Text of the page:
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Decontaminating pesticide-polluted water using engineered nanomaterial

January 15, 2020 | Audrey-Maude Vézina

Update : September 15, 2020

Atrazine is one of the most widely used pesticides in North America. Professors My Ali El Khakani and Patrick Drogui of INRS have developed a new method to degrade it which combines a new nanostructured material and sunlight.

Atrazine is found throughout the environment, even in the drinking water of millions of people across the country . Conventional water treatments are not effective in degrading this pesticide. Newer processes are more effective, but use chemicals that can leave toxic by-products in the environment.

Méthodes pour dégrader les pesticides

Professor My Ali El Khakani, an expert in nanostructured materials (Centre-EMT), and Professor Patrick Drogui, a specialist in electrotechnology and water treatment (Centre-ETE), have joined forces to develop a new ecological degradation process for atrazine that is as chemical-free as possible.

“By working synergistically, we were able to develop a water treatment process that we would never have been able to achieve separately. This is one of the great added values of interdisciplinarity in research,”

says Professor El Khakani, lead author of the study, whose results have been published January 15 in the journal Catalysis Today.

The researchers use an existing process, called photoelectro-catalysis or PEC, which they have optimized for the degradation of atrazine. The process works with two photoelectrodes (light-sensitive electrodes) of opposite charges. Under the effect of light and an electrical potential, this process generates free radicals on the surface of the photoelectrodes. Those radicals interact with atrazine molecules and degrade them. “The use of free radicals is advantageous because it does not leave toxic by-products as chlorine would do. They are highly reactive and unstable. As their lifetime is very short they tend to disappear quickly,” explains Professor Drogui, co-author of the study.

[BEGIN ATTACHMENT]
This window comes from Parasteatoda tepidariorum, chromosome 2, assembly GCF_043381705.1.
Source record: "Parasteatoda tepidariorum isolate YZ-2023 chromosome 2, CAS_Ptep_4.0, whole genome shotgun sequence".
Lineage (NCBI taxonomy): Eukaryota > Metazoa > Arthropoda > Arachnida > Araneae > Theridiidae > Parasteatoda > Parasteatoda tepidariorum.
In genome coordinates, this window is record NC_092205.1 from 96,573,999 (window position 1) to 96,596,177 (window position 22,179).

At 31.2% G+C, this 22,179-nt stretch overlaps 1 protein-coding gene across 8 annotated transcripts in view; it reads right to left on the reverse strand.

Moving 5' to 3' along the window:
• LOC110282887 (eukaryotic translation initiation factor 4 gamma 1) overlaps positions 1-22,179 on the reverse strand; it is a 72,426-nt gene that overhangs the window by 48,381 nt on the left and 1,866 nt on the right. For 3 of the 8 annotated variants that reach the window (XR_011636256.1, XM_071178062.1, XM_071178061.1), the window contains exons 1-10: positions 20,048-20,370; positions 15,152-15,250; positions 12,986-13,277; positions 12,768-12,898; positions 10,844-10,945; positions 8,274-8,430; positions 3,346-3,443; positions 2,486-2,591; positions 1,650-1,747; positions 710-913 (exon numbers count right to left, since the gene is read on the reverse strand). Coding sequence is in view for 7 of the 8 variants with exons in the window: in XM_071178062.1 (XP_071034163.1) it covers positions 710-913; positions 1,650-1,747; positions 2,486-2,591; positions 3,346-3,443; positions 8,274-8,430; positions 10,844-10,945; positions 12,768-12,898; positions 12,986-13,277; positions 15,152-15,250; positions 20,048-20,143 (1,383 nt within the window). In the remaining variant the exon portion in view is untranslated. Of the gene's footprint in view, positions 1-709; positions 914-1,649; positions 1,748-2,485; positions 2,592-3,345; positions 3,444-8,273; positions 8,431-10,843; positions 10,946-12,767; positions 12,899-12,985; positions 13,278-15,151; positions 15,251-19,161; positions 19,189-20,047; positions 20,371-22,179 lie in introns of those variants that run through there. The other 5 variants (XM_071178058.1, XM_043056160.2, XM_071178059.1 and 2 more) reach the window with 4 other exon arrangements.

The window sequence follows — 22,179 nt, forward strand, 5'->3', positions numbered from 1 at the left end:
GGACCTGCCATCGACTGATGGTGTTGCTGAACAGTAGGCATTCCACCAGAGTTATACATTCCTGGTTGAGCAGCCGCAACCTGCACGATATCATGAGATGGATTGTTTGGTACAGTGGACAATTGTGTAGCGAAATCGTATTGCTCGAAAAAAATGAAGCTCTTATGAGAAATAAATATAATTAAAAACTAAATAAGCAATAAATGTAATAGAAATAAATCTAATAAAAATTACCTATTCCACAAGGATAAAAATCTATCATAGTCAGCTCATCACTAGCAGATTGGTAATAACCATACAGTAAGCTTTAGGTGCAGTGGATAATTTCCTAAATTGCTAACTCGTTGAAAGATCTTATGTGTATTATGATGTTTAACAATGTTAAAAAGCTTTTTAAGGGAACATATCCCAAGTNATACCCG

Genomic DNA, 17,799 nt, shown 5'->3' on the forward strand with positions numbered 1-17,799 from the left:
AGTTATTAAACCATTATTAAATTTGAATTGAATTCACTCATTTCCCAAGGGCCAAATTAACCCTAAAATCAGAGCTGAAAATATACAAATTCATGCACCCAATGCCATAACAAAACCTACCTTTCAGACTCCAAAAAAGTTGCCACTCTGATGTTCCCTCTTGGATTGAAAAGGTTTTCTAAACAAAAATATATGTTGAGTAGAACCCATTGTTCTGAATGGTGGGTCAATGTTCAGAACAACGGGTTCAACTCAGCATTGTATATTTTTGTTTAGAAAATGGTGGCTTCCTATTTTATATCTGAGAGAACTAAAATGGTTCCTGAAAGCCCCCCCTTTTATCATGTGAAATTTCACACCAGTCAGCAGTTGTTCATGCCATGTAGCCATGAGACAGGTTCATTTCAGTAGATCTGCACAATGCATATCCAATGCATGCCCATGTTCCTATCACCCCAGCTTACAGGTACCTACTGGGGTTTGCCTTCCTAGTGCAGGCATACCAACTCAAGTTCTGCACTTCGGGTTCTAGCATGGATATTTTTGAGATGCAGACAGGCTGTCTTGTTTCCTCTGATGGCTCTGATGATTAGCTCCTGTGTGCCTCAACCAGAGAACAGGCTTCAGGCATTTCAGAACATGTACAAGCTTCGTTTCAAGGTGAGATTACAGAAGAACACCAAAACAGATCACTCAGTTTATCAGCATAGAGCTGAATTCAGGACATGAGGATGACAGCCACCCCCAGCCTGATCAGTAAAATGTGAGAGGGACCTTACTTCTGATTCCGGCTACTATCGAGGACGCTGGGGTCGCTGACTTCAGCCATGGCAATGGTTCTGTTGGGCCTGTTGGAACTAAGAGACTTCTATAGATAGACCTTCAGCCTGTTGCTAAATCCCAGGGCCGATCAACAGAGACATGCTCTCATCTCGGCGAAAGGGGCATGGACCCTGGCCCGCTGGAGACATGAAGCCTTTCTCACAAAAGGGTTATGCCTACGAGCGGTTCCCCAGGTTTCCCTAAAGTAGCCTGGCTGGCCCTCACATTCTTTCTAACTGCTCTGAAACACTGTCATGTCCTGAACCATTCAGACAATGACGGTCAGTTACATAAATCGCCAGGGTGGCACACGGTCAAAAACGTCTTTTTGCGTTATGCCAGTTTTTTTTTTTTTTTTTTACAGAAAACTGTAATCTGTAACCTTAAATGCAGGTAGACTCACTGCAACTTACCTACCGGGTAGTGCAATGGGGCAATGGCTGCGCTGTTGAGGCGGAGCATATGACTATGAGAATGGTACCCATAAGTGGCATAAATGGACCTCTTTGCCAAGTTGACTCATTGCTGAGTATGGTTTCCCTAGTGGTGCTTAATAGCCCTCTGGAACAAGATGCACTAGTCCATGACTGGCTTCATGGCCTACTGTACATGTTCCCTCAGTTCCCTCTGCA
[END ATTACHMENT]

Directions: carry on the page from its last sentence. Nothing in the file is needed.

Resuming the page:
The Materials’ Challenges

My Ali El Khakani, professeur en matériaux nanostructurés à l’Institut national de la recherche scientifique
Professor My Ali El Khakani

To make photoelectrodes (light-sensitive electrodes), Professor El Khakani has chosen titanium oxide (TiO2), a material that is very abundant, chemically stable, and used in many applications including white pigment in paints or sunscreens. Usually, this semiconducting material converts the light energy provided by UV rays into active charges. In order to take advantage of the entire solar spectrum, i.e. visible light in addition to UV, Professor El Khakani had to make the TiO2 films sensitive to visible light. To this end, his team modified titanium oxide on an atomic scale by incorporating nitrogen and tungsten atoms using a plasma process. This doping reduces the photon energy required to trigger PEC in these novel photoelectrodes.

Professor El Khakani also faced the challenge of treating large water volumes. Since the PEC process is genuinely a surface phenomenon, the treatment of a large volume requires a large surface area of the photoelectrodes. For this this, Professor El Khakani’s team exploited to the advantages of nanostructuring the surface of photoelectrodes.